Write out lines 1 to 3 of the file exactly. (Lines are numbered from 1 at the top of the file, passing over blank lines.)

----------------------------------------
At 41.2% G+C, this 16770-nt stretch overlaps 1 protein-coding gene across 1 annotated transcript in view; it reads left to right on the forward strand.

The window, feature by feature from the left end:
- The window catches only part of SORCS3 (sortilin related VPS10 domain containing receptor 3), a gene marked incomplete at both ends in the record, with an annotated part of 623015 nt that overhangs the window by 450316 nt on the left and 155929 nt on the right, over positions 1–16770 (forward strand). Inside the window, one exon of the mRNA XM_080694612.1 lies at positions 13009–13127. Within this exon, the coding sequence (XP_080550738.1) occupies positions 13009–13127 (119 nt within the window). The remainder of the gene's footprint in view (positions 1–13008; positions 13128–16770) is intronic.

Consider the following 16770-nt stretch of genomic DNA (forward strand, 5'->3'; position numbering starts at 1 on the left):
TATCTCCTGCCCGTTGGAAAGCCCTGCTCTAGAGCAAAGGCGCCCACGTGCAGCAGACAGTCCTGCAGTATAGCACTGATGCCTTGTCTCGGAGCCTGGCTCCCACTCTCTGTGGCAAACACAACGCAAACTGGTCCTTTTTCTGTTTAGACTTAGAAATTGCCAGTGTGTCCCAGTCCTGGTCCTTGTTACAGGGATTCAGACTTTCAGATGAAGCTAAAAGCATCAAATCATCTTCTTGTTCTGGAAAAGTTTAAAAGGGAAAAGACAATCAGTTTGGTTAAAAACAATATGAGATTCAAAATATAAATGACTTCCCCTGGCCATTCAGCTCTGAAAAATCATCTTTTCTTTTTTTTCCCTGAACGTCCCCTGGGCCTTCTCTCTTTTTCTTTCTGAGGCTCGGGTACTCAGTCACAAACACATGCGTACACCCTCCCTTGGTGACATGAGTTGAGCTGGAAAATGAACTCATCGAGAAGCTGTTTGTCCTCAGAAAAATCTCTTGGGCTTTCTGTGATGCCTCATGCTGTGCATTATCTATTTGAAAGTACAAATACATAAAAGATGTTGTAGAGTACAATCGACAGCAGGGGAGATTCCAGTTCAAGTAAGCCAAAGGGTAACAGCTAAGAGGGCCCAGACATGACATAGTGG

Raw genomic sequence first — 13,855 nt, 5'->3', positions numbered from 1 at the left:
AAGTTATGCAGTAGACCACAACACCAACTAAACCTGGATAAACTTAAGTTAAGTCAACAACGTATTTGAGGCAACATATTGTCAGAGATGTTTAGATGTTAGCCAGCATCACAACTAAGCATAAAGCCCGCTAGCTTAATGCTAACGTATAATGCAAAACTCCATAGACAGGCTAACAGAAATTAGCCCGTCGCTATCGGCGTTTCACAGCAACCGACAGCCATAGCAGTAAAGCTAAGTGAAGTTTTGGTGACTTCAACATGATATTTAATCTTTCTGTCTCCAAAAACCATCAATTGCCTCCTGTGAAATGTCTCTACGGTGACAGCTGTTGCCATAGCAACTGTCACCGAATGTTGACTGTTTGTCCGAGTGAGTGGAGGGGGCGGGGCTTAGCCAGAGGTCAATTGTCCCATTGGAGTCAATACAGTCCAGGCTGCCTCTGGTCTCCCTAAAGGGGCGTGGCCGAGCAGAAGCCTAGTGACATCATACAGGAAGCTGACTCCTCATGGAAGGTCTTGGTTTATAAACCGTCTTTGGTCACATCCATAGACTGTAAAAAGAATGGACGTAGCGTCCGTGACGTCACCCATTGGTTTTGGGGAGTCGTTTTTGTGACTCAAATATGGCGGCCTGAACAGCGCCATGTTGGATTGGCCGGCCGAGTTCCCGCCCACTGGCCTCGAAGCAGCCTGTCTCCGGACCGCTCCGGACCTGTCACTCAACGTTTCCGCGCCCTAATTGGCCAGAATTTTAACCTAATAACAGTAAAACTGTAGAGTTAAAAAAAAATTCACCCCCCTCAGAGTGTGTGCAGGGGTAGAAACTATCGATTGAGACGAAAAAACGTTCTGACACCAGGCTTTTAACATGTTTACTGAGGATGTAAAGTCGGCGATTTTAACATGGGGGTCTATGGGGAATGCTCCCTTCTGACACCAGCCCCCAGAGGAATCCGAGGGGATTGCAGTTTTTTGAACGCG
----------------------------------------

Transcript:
At 41.2% G+C, this 16770-nt stretch overlaps 1 protein-coding gene across 1 annotated transcript in view; it reads left to right on the forward strand.

The window, feature by feature from the left end:
- The window catches only part of SORCS3 (sortilin related VPS10 domain containing receptor 3), a gene marked incomplete at both ends in the record, with an annotated part of 623015 nt that overhangs the window by 450316 nt on the left and 155929 nt on the right, over positions 1–16770 (forward strand). Inside the window, one exon of the mRNA XM_080694612.1 lies at positions 13009–13127. Within this exon, the coding sequence (XP_080550738.1) occupies positions 13009–13127 (119 nt within the window). The remainder of the gene's footprint in view (positions 1–13008; positions 13128–16770) is intronic.